Youth & Children's Rights

Reflections on a kaleidoscopic world: Global Conference on Implementing Intergenerational Equity

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Earlier this month, theWorld Future Council, jointly withUNEP, held a 2-day Global Conference in Geneva onImplementing Intergenerational Equity: Bringing Future Perspectives to the Status Quo. The event was attended by around 50 participants from UN missions, Member State delegations, civil society, and academia. Alice Vincent joins us once again to report back from a major conference on implementing intergernerational equity.

“We are made wise not by the recollection of our past, but by the responsibility for our future.”

- George Bernard Shaw

The outcomes of the conference will be fed into the UN Secretary General (UNSG) report on Intergenerational Solidarity and Future Generations. This report was one of the outcomes of the Rio+20 Conference on Sustainable Development last June. Paragraph 86 of the outcome document The Future We Want invites the UNSG to present a report on “the need for promoting intergenerational solidarity for the achievement of sustainable development, taking into account the needs of future generations.” This report is due to be completed in August and presented to the General Assembly in September.

This Global Conference follows on from an Expert Panel on Intergenerational Equity at the UN HQ in New York on May 9th. That event was organised by UN DESA (the UN agency leading on the UNSG report) with panellist presentations to help inform the possible content of the UNSG report.

So what was discussed at this global conference?

The opening was a video-message from Edith Brown Weiss, Professor of International Law at Georgetown University.

Some of her key messages were outlining the context in which intergenerational equity arises today: Firstly - we have transitioned from a Holocene epic to a ‘Anthropocene’ epic, meaning that humans are now a force of nature, changing the natural environment at an unprecedented rate. This means we need to start taking real responsibility for our actions, and issues such as climate change have become a pressing intergenerational issue.

Secondly - that we live in a kaleidoscopic world. It is world that is more chaotic and informal, and information technology changes ways in which we interact on an increasingly rapid and diverse way. The role of government is still central but the surge of bottom-up approaches, initiatives and activities is cause for a real re-think in how political decisions are made.

Prof Brown Weiss explained

“Our obligation then, is to leave on balance the human environment in at least as good condition as received, including the natural environment but also to alleviate poverty for those living in it so that they can also benefit from the natural human environment. It is an obligation to maintain the robustness of the human environment as a key to addressing issues in the anthropocene.”

- Prof. Brown Weiss

We also heard from Judge Weeramantry, Neshan Gunasekera, Carolyn Raffensperger, Axel Gosseries and many more. An overriding view that came out of the presentations was that improving the prosperity of humans to live lives in dignity and sufficiency today is a pertinent precondition to protecting the opportunities of future generations. Harmful trends need to be reversed not only to preserve our planet for current generations but to give the people that will come after us a chance to have a fulfilling life with an intact environment.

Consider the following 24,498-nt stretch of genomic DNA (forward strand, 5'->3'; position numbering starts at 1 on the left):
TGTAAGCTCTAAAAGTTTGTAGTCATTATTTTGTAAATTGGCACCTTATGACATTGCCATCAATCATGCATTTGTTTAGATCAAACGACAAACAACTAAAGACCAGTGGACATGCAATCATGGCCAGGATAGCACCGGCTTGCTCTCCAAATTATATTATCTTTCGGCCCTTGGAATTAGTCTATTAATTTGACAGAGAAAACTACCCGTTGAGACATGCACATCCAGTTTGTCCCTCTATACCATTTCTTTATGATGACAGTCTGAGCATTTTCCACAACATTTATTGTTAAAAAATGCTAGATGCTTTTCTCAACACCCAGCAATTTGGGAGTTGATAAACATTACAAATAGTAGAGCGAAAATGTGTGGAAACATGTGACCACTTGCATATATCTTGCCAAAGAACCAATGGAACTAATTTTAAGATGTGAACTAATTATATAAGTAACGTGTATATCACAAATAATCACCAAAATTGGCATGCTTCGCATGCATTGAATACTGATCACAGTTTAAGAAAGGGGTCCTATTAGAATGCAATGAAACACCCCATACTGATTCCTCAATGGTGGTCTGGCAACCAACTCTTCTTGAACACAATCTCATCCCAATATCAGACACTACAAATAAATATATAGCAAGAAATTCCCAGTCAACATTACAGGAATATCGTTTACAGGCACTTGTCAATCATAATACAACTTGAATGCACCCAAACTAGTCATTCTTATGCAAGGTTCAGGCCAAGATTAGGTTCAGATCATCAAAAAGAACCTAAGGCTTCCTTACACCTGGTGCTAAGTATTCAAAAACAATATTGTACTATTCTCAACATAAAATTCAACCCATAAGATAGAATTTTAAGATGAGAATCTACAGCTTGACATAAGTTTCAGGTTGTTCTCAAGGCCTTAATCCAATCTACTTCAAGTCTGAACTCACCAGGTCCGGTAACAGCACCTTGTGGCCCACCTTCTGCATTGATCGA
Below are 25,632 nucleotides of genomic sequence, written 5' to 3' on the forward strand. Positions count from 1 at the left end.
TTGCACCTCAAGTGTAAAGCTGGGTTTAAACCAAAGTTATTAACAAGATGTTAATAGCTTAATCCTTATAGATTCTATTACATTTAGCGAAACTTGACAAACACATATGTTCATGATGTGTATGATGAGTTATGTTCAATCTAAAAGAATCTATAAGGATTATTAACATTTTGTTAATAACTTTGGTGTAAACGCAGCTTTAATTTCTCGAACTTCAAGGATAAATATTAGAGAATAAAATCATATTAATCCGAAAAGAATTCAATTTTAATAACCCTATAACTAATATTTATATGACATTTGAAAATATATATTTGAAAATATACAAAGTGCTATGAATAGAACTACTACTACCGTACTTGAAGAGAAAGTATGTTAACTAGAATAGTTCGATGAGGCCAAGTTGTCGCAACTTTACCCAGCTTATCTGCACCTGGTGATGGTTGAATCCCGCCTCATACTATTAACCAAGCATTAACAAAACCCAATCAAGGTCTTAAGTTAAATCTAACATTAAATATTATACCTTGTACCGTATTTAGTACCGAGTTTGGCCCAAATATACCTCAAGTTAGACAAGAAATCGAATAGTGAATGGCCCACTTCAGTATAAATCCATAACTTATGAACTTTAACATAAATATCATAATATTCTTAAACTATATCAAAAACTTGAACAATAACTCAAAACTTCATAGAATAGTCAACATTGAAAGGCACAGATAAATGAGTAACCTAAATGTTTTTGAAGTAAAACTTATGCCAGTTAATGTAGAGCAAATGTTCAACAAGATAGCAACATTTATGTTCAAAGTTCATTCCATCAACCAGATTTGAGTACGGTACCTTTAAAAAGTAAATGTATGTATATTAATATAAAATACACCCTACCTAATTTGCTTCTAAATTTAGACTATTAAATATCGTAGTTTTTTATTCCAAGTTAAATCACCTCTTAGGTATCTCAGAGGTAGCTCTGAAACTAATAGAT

The second part of the conference, after deep and insightful discussions on the concept of intergenerational equity was how do we implement this? How does this concept move from theory to practice?

Kate Offerdahl, member of the Major Group for Children and Youth (MGCY) as well as a writer for the International Institute of Sustainable Development (IISD), gave a clear outline of what an institution to protect future generations could look like. There already is a special envoy on youth but a proposal for a High Level Representative for Future Generations would be much broader and further reaching than that of the youth envoy. It would cut across silos by being a small office, which by necessity would have to draw on various UN agencies and thus create synergies and promote a more holistic way of identifying and implementing sustainable solutions.

A high-level representative or ombudsperson for future generations is a citizen representative that would act as a meaningful, decentralised and independent watchdog on implementation, building a bridge between citizens and politics - thus helping to combat apathy in political engagement.

The further list of speakers on this issue was incredibly informative, with real practitioners working on this at the national level, the ‘implementers’ of positive and constructive intergenerational policy. Peter Davies, Sustainable Futures Commissioner in Wales and Dr Marcel Szabó, Deputy-Commissioner for Fundamental Rights in Hungary, shared practical experiences of what it is like to protect future generations on a day-to-day basis.

There really is a lot of activity around the issue of future generations and intergenerational equity - people are realising not just that there are major global issues are requiring new and innovative proposals and institutions to tackle them.

There is currently an online consultation on future generations underway by UN DESA to feed into the UNSG report. UN staff have presented some targeted questions, with a very narrow two week window in which to contribute. We have until10 July! Please take a look and contribute. The greater the volume and diversity calling for the representation for Future Generations, supported with helpful information and substance, the greater chance of a strong, action oriented UNSG report in August.

Please see the full details here

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